It's a complex amalgam of melodic themes intertwined with distinctly 20th century musical idioms, a piece that echoes the folkloric roots of so much Russian music while hinting at influences from jazz and American film music (after all, this symphony was composed in 1944, so it's not farfetched to think that Prokofiev had listened to Gershwin and Copland.) Moreover, this is a work that is profoundly influenced by the experience of World War II in the Soviet Union and dictator Joseph Stalin, under whose murderous rule artists like Prokofiev were always living in fear. As such, there are ominous undertones but also triumphal fanfares subject to a variety of critical interpretations. I had never experienced this piece live, so this was a real thrill!

The other thrill of the evening was legendary pianist Andre Watts performing the Grieg Piano Concerto in A Minor, one of the most popular pieces of latter-day classical music. Watts seemed effortless in his performance, and why not? He probably has played the piece hundreds of times in his long career. That doesn't mean that he wasn't brilliant--he just never seemed to break a sweat!

Eclectic "Best: A Group Show" at Crussell Fine Arts

My second visit to Jeffrey Crussell's Eichler home gallery over the weekend demonstrated again why he is one of our most perceptive fine art curators of contemporary art in Orange County: there was hardly a piece I wouldn't have wanted in my own home despite the fact that the spectrum of work was enormously varied.

Natasa Prosenc's video of a woman in the desert emerging from a bubbling natural mudhole, walking across a barren landscape and eventually cleansing herself under a waterfall was mesmerizing.

I shared the experience of sitting and watching the video with a charming stranger who told me she also thought it was a remarkable work. We got to talking, and I learned that she is an artist exhibiting in the show as well. Evalynn Alu is her name, and she confided to me that she had only devoted herself to her art fully for the past few years after a long career as a teacher. When I encountered her work a little while later, a black and white and red painting on the wall in another room, it was one of those moments when you wouldn't have connected the artist with her work, which leads to all sorts of self-consciousness about how we often make assumptions about people.

I told artist Pamela Grau "I see you're working in metal, now," having just admired the patina of her brass abstract sculptural works, and I was floored by her telling me that they weren't metal at all, but rather a composite of clay and paper. Another guest asked her if she fired them in a kiln, and Pam surprised us again by saying "no," she had only baked them for 20 minutes at 350 in her kitchen oven! She's an artist with an unbridled imagination who works in various media, never failing to surprise and delight.

There is an online gallery with samples of the artists work here.

Shacking up

Wedging our way through the hundreds (no exaggeration) who attended the Laguna Art Museum's opening reception for its new exhibition, Art Shack, made it almost impossible to savor the art. But it certainly was an "event"! Iconoclastic imaginings of small abodes ranged from miniature to life-sized, and from the whimsical to the socio-political. Will definitely have to return to wander them at leisure.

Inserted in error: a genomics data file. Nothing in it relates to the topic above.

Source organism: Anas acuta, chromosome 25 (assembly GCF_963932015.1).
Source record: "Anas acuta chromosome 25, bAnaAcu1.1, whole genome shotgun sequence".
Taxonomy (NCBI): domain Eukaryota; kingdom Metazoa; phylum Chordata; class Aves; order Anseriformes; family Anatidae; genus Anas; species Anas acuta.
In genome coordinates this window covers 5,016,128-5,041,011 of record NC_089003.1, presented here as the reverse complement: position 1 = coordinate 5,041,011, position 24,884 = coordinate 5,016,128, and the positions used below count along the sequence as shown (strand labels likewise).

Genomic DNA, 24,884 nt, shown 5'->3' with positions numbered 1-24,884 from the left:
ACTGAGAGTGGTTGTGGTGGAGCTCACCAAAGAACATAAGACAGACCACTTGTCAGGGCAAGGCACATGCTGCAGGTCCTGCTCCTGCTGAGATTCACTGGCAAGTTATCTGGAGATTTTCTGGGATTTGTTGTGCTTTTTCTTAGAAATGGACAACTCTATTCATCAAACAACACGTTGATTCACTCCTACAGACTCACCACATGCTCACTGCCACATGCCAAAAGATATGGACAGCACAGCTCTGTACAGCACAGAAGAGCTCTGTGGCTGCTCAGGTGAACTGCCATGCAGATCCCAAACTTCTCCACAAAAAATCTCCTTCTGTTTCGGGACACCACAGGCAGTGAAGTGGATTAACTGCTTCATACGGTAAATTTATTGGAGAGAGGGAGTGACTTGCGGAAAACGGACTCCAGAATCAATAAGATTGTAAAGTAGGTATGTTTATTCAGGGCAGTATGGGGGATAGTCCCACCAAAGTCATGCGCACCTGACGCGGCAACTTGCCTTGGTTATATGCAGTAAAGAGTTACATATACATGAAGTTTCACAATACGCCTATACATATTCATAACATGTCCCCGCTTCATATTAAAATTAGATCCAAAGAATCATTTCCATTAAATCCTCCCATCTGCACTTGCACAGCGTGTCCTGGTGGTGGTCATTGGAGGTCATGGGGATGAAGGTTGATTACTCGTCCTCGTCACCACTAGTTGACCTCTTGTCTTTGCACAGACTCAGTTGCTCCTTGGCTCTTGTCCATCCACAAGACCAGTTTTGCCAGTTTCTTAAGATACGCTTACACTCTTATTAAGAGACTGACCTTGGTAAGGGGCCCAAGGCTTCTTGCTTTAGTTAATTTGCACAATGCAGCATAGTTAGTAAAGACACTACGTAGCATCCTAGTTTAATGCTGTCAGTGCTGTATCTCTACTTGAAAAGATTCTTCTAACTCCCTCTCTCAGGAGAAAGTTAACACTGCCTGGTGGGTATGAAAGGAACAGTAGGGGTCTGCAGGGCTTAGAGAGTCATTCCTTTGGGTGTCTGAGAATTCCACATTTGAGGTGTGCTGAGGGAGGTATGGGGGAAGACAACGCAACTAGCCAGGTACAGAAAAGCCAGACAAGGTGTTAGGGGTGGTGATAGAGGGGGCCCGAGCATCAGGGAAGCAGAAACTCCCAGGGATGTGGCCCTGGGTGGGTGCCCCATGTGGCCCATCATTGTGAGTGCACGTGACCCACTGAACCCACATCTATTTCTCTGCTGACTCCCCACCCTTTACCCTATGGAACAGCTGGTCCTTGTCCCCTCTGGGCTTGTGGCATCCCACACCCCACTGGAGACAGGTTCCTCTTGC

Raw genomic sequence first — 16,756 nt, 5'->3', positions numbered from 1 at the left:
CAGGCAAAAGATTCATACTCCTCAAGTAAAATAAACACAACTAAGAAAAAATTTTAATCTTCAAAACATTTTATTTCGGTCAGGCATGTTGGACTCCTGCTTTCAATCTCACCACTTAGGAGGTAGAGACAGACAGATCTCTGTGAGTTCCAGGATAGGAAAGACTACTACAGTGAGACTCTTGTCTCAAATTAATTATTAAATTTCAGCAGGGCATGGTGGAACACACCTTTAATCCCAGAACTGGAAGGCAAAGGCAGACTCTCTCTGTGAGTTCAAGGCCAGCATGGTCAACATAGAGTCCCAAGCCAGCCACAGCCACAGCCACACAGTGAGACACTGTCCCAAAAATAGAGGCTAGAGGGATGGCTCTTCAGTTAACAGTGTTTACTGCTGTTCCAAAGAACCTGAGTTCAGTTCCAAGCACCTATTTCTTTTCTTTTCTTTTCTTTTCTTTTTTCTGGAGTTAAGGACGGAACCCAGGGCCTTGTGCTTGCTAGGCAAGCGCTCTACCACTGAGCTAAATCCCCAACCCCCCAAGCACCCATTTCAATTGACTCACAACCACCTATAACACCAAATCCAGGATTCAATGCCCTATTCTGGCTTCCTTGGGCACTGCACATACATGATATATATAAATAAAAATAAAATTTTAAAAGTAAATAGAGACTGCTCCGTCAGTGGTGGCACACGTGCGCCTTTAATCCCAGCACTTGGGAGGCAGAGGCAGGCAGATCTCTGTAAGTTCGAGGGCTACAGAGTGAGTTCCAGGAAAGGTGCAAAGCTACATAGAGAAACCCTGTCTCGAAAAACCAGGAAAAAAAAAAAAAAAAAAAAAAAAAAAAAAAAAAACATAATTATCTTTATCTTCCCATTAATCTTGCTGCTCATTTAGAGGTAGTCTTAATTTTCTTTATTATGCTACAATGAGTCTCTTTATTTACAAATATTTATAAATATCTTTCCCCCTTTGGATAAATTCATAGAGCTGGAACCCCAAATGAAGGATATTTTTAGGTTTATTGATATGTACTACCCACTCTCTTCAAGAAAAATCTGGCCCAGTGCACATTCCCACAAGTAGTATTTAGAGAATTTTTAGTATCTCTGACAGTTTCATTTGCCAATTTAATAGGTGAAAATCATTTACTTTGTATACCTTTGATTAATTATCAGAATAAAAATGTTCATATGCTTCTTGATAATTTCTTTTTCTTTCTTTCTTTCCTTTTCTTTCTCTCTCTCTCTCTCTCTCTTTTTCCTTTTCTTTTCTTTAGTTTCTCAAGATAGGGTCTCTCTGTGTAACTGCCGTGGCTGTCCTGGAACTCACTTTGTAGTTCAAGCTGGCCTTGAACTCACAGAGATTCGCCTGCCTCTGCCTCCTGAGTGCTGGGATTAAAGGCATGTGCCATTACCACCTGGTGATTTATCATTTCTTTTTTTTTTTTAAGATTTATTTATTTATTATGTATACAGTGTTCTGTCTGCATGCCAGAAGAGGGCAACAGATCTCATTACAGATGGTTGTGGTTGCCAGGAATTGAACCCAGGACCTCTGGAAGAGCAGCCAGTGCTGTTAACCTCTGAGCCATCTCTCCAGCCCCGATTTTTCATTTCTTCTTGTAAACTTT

Jazz in the OC

Picking up on my comments in the OCWeekly interview last week, ever-vigilant Tim Dunn of the Orange County Performing Arts Center sent over a list of every jazz artist the Center has presented since it opened in 1987.

It's quite an impressive list, and represents a veritable "Who's Who" of great jazz performers. Some of my favorites on the list are Wynton Marsalis and Dave Brubeck (both of whom I've had the pleasure of presenting myself in the past), Michael Franks, Modern Jazz Quartet, Linda Hopkins and George Benson.

The number of annual jazz presentations by the Center has varied from 5 to 10, some in the large Segerstrom Hall and others in the intimate Samueli Theater, and I've enjoyed several.

OCPAC is not the sole presenter of jazz in our community--nor should it be--but they've done a great job of helping to make sure we have access to some of the best in the genre.

Wednesday, June 9, 2010

Have you wondered what ArtsOC does?

Dave Barton of OCWeekly has, and he explored that subject (mostly) with me in this interview that appeared today.

Tuesday, June 8, 2010

Happy 200th birthday, Robert Schumann!

One of my favorite pieces of his, the Symphony No. 1 "Spring", performed by Vienna Philharmonic under Leonard Bernstein here.

Monday, June 7, 2010

The Wooden Floor

Just back from a relaxing week in the desert in time to catch the annual performances of The Wooden Floor at Irvine Barclay Theatre.

What's "The Wooden Floor"? Check out this video and see!

(OK, they were formerly known as Saint Joseph Ballet.)

Friday, May 28, 2010

New OC Theatre Reviews group launched

Just like the post-performance conversations we all have with our friends, some folks in Fullerton have launched OC Theatre Reviews and are podcasting such discussions. The first two are of Monkey Wrench Collective's pool (no water) and STAGEStheatre's Steel Dragnolias, and are archived here.

Wednesday, May 26, 2010

Is there "objectivity"?

When I produced the Michael Frayn play Copenhagen at Laguna Playhouse in 2002 (and then on a national tour), some audiences were mystified by it. I saw it really as a contemporary version of Rashomon, the classic play in which an event is related differently by the three people who witnessed it. Of course, Copenhagen throws in a lot of physics, too, for pseudo-intellectuals like myself who like to say they understood it while others scratch their heads. (:-)